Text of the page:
I don’t mean to be negative. Truth is, I’m more of a glass-half-full type of person.
But even with this week’s announcement of a state budget agreement, I’m not ready to start popping any champagne corks to celebrate Albany’s 2012 accomplishments.
My reservation isn’t about the budget itself. From what we know so far, this is a good, solid budget, one that actually holds spending flat, and closes a projected budget gap without any new taxes or fees and includes strategic investments on infrastructure and economic development which should lead to enhanced job creation. Plus, for a second year in a row, New York will have a budget approved before the April 1 deadline.
For all of these accomplishments, Gov. Cuomo deserves praise for his leadership.
What I’m focused on is how the legislators will choose to spend their time for the rest of this session. Will they choose to push through a bunch of special interest favored legislation? Or will they turn their attention to passing laws that will help all New Yorkers?
I hope it’s the latter, and I have a bunch of suggestions for where they can start. They must turn their attentions to improving the regulatory environment and making New York a more business friendly state.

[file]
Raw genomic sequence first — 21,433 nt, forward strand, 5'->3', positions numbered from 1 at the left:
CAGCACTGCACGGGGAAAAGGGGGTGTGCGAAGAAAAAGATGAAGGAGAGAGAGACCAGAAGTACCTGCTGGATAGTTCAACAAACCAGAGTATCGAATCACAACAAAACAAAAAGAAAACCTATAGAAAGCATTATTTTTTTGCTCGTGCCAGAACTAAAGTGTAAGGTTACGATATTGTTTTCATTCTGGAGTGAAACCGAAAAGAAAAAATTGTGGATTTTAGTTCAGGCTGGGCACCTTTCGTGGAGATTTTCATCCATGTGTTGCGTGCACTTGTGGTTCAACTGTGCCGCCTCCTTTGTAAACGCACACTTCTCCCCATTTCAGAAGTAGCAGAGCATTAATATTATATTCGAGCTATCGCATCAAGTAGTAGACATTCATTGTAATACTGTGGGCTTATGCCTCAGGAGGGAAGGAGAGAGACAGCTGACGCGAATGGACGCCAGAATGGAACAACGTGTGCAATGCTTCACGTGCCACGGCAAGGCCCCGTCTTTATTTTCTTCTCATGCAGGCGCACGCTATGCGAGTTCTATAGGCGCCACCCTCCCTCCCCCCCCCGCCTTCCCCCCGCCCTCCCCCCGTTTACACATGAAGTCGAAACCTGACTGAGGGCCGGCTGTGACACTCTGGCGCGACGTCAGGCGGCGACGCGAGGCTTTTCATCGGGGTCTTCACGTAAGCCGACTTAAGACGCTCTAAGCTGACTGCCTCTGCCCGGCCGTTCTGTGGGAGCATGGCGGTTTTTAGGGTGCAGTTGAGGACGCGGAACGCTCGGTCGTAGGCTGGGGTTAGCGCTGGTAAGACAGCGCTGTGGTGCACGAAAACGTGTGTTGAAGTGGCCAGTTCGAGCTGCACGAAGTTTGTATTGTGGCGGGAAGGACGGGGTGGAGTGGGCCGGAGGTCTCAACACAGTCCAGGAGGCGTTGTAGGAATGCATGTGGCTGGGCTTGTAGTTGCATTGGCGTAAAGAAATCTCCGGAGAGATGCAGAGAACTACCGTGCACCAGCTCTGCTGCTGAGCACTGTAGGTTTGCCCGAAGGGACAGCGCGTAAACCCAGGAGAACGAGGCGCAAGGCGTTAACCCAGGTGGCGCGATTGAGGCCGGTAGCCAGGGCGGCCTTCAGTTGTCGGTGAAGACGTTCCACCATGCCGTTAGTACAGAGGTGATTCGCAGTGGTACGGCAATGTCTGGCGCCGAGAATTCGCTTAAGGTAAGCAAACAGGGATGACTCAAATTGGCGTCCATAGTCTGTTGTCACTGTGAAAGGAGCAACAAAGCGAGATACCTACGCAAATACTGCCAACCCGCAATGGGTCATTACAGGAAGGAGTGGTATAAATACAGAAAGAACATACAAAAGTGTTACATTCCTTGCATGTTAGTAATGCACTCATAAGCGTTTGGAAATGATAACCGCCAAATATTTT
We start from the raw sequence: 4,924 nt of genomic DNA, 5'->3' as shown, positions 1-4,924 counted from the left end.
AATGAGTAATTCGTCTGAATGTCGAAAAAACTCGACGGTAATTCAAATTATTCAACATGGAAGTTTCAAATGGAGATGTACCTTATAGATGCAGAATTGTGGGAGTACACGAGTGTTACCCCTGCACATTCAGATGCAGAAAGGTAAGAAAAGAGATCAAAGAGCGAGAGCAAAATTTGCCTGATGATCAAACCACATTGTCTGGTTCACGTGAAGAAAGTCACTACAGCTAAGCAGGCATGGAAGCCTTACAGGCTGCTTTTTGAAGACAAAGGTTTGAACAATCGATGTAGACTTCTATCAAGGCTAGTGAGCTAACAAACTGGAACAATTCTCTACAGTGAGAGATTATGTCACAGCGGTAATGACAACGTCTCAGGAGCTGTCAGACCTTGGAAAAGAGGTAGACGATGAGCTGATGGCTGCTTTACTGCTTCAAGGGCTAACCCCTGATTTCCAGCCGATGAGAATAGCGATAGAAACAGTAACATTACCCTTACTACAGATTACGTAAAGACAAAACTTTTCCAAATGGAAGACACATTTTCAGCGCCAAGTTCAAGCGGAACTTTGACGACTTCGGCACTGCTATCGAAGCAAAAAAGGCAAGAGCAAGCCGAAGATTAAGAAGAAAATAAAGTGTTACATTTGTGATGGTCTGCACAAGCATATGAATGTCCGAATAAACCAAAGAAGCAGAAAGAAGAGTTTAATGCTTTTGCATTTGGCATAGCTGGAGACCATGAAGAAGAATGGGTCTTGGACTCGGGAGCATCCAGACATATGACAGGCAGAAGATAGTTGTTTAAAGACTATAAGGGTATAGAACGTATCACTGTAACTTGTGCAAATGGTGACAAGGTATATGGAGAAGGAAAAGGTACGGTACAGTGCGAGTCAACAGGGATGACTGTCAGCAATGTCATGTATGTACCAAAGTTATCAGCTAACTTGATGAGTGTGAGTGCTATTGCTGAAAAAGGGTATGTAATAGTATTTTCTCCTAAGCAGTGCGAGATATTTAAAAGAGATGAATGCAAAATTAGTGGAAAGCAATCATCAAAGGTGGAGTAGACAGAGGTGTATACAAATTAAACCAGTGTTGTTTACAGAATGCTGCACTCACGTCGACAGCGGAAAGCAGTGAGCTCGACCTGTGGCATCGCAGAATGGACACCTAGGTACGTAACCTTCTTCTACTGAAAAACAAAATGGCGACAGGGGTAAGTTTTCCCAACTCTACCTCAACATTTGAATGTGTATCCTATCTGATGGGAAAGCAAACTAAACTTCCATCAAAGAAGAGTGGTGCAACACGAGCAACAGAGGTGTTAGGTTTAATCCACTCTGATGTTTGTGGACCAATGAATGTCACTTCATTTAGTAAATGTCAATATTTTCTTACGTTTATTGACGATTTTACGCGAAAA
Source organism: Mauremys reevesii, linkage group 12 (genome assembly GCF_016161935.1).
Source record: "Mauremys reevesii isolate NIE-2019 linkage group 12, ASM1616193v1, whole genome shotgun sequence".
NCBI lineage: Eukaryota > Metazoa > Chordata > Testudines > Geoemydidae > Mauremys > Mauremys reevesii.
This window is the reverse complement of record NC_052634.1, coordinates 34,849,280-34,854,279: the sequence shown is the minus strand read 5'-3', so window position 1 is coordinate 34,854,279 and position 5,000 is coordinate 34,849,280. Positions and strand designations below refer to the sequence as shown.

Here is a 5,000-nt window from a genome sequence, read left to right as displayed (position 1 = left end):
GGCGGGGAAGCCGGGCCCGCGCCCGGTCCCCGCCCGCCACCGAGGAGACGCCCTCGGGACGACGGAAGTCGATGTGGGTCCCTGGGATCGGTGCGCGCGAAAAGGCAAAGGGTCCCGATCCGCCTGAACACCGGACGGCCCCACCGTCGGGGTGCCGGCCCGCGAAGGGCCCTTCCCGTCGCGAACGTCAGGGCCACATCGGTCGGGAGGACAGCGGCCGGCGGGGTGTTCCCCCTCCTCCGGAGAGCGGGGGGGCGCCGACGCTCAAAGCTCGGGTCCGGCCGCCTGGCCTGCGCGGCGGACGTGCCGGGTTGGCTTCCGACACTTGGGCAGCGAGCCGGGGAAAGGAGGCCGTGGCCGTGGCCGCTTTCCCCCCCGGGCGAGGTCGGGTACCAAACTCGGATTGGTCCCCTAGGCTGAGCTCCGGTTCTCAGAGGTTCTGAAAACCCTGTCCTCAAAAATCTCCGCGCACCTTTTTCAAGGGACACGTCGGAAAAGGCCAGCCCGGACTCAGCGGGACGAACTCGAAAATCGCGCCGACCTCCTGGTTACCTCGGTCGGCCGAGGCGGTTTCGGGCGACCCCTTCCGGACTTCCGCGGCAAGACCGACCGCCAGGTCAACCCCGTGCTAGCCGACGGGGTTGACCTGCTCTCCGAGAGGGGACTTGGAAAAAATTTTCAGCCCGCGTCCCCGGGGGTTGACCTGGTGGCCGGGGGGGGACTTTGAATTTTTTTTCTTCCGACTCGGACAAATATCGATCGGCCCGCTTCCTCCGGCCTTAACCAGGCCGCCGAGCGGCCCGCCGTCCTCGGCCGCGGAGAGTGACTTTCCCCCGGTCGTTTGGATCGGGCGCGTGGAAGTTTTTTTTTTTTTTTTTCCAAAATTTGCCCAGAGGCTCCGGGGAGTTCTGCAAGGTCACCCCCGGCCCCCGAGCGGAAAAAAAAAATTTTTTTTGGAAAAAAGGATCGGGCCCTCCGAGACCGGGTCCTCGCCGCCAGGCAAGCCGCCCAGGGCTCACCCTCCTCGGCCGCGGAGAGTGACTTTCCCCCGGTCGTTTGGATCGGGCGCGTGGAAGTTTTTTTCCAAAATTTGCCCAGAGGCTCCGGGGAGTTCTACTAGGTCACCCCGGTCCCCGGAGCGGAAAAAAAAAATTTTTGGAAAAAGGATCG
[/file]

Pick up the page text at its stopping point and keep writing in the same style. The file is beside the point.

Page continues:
I’m talking about such solutions as seating the Health Care Quality and Cost Containment Commission so they can go about their charge of reviewing current and proposed health care mandates and conducting cost-benefit analyses.
I’m talking about getting the Assembly to pass a revision of the Wage Theft Protection Act to reduce the unnecessary annual notice requirement on employers.
I’m talking about repealing the 18-A surcharge, increasing the threshold for Wicks Law, implementing the agreed upon medical guidelines for Workers’ Compensation reform, and fixing the State Environmental Quality Review Act to make the process more navigable and predictable for companies looking to operate in our state.
The list goes on, so I won’t get into all of it here. Instead, I’ll suggest you go to take a look at Unshackle Upstate’s 2012 policy agenda and read up on the issues.
I will also tell you that time is of the essence. Gov. Cuomo has declared New York State is “Open for Business.” Now our legislators must take real action and put some meaning and substance behind that declaration. They must work this session to change the many expensive, cumbersome and needless regulations that burden our existing job creators and cause prospective businesses to look elsewhere to expand.
And I will also tell you that it’s not likely any of this will happen unless we, the business community of New York state, stand firm and insist upon it. Tell you legislators, it’s time to Unlock New York.